- $18 for one ticket to Hands on a Hardbody (up to $43.50 value)
- Where: Raue Center For The Arts
- Seating: rear main floor
- Full offer value includes ticketing fees
- Friday, November 21, at 8 p.m. Doors open at 7 p.m.
- Saturday, November 22, at 8 p.m. Doors open at 7 p.m.
- Sunday, November 23, at 3 p.m. Doors open at 2 p.m.
- Saturday, November 29, at 8 p.m. Doors open at 7 p.m.
- Click here to view the seating chart.
Hands on a Hardbody
A group of 10 people have a dream just within reach—literally. A brand-new truck stands in the midst of a crowd, ready to be driven away, and the last person touching it gets to take the wheel. The 10 down-on-their-luck Texans all have their reasons for waiting in the hot sun, palms down on their potential prize. They’ll stand for four days, sweating it out as they get closer and closer to their four-wheeled piece of the American dream.
Inspired by the celebrated 1997 documentary of the same name and penned by Pulitzer prize-winning playwright Doug Wright, Hands on a Hardbody has garnered acclaim for its wry, loving portrait of this particular slice of American life. The musical received three Tony nominations upon its 2013 Broadway debut, including nods for Best Original Score—written by Trey Anastasio of Phish and Amanda Green—and Best Performance by a Flatbed. And while the subject manner may seem comical, there’s real heart and high stakes there. As Charles Isherwood of the New York Times said of the Broadway production, the musical “concentrates its energies on giving voice to a story of average people fighting to hold onto hope in the face of fierce economic headwinds and bad breaks, not to mention buckling knees.”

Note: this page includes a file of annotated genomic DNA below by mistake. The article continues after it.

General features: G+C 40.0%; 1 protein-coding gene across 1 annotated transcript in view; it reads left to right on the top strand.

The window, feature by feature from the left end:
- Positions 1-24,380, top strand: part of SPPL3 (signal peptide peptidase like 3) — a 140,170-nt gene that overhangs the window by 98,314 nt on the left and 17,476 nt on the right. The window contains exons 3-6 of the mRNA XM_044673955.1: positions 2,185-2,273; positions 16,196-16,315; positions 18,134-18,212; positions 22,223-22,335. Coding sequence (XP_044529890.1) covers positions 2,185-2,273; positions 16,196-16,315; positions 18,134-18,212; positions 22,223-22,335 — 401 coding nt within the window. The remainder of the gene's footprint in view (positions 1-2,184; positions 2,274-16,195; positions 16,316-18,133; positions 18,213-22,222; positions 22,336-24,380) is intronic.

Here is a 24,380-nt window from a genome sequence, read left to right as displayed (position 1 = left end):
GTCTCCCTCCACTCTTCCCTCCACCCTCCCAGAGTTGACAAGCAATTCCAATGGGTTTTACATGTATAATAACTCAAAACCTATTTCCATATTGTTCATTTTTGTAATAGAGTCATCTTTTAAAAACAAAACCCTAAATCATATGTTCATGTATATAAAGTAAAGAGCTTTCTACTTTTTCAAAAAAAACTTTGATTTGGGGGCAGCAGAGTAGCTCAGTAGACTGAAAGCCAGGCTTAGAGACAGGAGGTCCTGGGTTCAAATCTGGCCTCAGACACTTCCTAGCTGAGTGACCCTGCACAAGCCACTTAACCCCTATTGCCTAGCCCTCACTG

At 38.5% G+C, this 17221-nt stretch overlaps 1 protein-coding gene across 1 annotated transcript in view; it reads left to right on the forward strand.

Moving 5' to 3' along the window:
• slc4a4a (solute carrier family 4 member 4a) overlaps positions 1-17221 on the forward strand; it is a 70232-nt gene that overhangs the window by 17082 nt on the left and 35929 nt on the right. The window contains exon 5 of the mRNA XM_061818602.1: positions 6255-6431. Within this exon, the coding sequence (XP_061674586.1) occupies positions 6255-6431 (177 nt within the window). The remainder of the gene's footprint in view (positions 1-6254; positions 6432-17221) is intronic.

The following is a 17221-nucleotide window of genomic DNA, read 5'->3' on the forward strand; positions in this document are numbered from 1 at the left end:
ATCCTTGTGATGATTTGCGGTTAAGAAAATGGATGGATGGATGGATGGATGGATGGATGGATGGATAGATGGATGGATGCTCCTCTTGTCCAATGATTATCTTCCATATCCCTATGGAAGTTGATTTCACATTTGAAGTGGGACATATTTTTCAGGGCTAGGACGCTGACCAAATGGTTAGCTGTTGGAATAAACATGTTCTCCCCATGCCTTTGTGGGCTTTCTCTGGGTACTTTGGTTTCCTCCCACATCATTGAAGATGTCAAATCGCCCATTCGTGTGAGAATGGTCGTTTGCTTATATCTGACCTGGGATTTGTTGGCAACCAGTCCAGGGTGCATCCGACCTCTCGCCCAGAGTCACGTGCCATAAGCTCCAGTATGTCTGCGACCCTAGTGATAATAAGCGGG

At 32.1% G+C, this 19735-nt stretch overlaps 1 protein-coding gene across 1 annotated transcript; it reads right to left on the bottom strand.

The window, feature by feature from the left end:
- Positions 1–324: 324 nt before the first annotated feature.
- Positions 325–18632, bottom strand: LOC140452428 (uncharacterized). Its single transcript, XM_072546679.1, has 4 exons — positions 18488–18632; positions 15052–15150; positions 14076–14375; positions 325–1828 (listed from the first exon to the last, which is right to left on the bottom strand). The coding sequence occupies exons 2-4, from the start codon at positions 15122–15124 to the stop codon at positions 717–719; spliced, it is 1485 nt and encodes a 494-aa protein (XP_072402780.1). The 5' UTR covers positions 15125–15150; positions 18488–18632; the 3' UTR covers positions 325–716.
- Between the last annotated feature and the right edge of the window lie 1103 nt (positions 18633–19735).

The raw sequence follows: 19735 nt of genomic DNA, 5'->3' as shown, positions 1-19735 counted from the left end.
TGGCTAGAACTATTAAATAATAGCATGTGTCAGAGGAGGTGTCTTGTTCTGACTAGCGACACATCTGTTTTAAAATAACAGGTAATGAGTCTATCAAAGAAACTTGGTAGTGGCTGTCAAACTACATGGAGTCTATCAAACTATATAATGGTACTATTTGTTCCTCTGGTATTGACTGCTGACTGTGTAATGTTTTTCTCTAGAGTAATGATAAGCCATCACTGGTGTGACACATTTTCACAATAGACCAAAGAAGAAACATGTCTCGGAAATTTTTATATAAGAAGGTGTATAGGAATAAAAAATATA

Raue Center For The Arts
When it originally opened in 1929, the Raue Center For The Arts was dubbed "El Tovar," though no one knew what that meant—it was jut a term overheard by one of the venue's founders on a trip to the west coast. Regardless of its meaning (or lack of one), the name seemed to accurately define the theater's elegance, from the star-filled sky of its ceiling to the facades of Spanish buildings lining its walls.
El Tovar drifted into deterioration over the years, undergoing several different monikers as it switched from owner to owner. Luckily, a generous bequest from Crystal Lake resident Lucile Raue led to a much-needed restoration. A two-year renovation left the theater looking as glamorous as it did when it was El Tovar—seats were reupholstered, and every android usher received an oil change.